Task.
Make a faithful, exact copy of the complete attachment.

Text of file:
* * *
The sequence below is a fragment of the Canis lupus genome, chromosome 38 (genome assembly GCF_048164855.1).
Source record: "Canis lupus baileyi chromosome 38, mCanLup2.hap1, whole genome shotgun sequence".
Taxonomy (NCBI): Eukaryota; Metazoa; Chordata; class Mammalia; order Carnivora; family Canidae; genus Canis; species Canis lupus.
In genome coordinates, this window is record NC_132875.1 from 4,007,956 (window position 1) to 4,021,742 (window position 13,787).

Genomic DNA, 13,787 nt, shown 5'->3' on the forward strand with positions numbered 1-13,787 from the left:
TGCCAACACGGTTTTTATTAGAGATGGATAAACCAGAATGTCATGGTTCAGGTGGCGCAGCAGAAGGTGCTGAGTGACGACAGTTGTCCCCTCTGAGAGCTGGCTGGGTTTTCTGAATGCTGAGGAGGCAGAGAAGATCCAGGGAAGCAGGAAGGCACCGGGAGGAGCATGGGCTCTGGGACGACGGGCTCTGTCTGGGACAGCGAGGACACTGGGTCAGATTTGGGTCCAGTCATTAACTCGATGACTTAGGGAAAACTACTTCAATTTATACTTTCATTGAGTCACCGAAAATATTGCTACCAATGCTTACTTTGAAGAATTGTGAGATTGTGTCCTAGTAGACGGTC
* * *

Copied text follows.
The sequence below is a fragment of the Canis lupus genome, chromosome 38 (genome assembly GCF_048164855.1).
Source record: "Canis lupus baileyi chromosome 38, mCanLup2.hap1, whole genome shotgun sequence".
Taxonomy (NCBI): Eukaryota; Metazoa; Chordata; class Mammalia; order Carnivora; family Canidae; genus Canis; species Canis lupus.
In genome coordinates, this window is record NC_132875.1 from 4,007,956 (window position 1) to 4,021,742 (window position 13,787).

Genomic DNA, 13,787 nt, shown 5'->3' on the forward strand with positions numbered 1-13,787 from the left:
TGCCAACACGGTTTTTATTAGAGATGGATAAACCAGAATGTCATGGTTCAGGTGGCGCAGCAGAAGGTGCTGAGTGACGACAGTTGTCCCCTCTGAGAGCTGGCTGGGTTTTCTGAATGCTGAGGAGGCAGAGAAGATCCAGGGAAGCAGGAAGGCACCGGGAGGAGCATGGGCTCTGGGACGACGGGCTCTGTCTGGGACAGCGAGGACACTGGGTCAGATTTGGGTCCAGTCATTAACTCGATGACTTAGGGAAAACTACTTCAATTTATACTTTCATTGAGTCACCGAAAATATTGCTACCAATGCTTACTTTGAAGAATTGTGAGATTGTGTCCTAGTAGACGGTC